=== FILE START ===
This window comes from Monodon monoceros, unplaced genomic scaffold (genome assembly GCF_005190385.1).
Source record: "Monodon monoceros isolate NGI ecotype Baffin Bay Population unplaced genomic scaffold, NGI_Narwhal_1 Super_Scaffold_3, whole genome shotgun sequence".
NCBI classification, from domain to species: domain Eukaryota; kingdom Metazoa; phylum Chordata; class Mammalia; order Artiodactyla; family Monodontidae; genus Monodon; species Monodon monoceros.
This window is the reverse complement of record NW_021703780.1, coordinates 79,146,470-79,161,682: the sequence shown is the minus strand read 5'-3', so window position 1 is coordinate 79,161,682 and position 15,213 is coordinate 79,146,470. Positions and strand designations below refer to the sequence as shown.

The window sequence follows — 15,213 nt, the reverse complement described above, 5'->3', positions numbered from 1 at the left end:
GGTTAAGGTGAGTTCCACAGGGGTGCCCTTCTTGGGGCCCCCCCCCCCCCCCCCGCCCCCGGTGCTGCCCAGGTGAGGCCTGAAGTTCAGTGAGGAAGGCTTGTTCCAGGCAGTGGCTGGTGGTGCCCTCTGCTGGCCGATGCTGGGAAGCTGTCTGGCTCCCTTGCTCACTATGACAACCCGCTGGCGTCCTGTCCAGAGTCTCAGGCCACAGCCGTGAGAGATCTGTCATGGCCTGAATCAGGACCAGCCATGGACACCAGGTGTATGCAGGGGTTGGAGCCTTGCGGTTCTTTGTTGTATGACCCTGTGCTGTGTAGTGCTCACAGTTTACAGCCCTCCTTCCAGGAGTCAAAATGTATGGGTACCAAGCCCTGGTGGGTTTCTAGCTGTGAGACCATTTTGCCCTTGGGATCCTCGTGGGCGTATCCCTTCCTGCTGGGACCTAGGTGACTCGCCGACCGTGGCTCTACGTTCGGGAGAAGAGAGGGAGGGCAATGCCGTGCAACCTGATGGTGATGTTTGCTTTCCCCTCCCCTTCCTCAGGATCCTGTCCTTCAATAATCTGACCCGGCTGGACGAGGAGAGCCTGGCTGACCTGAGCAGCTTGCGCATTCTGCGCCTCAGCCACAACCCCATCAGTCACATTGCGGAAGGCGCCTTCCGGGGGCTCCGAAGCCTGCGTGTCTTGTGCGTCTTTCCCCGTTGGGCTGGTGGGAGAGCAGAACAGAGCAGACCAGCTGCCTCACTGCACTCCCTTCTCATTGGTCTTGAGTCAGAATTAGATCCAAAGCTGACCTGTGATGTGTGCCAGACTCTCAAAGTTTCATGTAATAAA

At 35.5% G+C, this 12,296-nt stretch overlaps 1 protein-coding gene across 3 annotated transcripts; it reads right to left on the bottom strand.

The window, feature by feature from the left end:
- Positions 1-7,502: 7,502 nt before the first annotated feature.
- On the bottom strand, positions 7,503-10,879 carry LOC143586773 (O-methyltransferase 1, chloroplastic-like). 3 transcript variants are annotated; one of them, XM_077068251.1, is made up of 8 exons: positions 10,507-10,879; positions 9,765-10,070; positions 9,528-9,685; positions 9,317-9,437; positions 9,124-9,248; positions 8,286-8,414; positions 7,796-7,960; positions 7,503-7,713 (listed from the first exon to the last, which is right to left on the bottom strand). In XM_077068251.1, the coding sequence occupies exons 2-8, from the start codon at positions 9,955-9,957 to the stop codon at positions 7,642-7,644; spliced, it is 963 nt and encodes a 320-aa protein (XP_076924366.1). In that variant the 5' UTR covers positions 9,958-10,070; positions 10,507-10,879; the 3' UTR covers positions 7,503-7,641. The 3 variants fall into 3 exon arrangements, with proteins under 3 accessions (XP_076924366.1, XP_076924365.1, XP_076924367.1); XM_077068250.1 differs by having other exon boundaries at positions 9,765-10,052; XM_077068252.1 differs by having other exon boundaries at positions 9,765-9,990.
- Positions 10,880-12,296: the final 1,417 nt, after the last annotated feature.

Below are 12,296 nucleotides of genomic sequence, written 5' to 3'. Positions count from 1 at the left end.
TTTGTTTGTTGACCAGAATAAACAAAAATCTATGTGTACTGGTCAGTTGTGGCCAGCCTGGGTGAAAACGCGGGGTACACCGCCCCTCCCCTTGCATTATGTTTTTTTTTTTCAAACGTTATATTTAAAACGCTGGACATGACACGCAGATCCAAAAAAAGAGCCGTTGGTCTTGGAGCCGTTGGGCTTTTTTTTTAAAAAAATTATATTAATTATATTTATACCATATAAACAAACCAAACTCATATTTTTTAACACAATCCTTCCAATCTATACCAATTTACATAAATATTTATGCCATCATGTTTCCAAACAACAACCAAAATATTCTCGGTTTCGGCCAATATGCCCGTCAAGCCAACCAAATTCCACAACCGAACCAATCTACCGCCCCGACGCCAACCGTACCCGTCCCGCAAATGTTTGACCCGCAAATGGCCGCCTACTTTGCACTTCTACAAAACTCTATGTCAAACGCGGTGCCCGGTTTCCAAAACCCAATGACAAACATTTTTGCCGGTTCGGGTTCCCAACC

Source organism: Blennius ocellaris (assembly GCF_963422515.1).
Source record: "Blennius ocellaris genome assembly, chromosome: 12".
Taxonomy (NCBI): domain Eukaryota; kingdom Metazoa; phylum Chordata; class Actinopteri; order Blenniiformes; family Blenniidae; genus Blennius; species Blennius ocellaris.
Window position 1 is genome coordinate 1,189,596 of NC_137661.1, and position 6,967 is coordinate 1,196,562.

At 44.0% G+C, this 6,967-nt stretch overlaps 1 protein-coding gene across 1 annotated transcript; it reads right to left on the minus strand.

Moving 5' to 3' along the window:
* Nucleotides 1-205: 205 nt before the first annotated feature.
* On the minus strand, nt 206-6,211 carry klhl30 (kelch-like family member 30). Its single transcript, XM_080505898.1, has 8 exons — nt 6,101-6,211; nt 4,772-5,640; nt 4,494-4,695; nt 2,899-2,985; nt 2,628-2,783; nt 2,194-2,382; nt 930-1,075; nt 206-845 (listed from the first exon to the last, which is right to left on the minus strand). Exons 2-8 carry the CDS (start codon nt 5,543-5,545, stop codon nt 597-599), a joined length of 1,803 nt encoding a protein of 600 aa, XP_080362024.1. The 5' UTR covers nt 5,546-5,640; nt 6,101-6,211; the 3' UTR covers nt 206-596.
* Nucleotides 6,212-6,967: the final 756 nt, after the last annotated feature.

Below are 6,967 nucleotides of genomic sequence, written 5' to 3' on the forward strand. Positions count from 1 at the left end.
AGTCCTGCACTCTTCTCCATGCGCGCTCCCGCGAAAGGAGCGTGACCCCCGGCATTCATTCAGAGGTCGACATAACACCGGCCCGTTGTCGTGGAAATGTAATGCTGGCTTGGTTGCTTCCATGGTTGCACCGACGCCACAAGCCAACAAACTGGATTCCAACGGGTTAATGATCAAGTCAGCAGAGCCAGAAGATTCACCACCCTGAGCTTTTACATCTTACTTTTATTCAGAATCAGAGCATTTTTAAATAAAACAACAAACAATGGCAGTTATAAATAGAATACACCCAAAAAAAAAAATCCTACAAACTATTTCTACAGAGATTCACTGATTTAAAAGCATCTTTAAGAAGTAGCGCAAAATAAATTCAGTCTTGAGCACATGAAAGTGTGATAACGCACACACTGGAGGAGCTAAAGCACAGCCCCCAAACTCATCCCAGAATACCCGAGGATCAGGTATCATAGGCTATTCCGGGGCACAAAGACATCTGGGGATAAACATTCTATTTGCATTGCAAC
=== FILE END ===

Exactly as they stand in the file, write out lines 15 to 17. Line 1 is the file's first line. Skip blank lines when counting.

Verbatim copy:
Source record: "Blennius ocellaris genome assembly, chromosome: 12".
Taxonomy (NCBI): domain Eukaryota; kingdom Metazoa; phylum Chordata; class Actinopteri; order Blenniiformes; family Blenniidae; genus Blennius; species Blennius ocellaris.
Window position 1 is genome coordinate 1,189,596 of NC_137661.1, and position 6,967 is coordinate 1,196,562.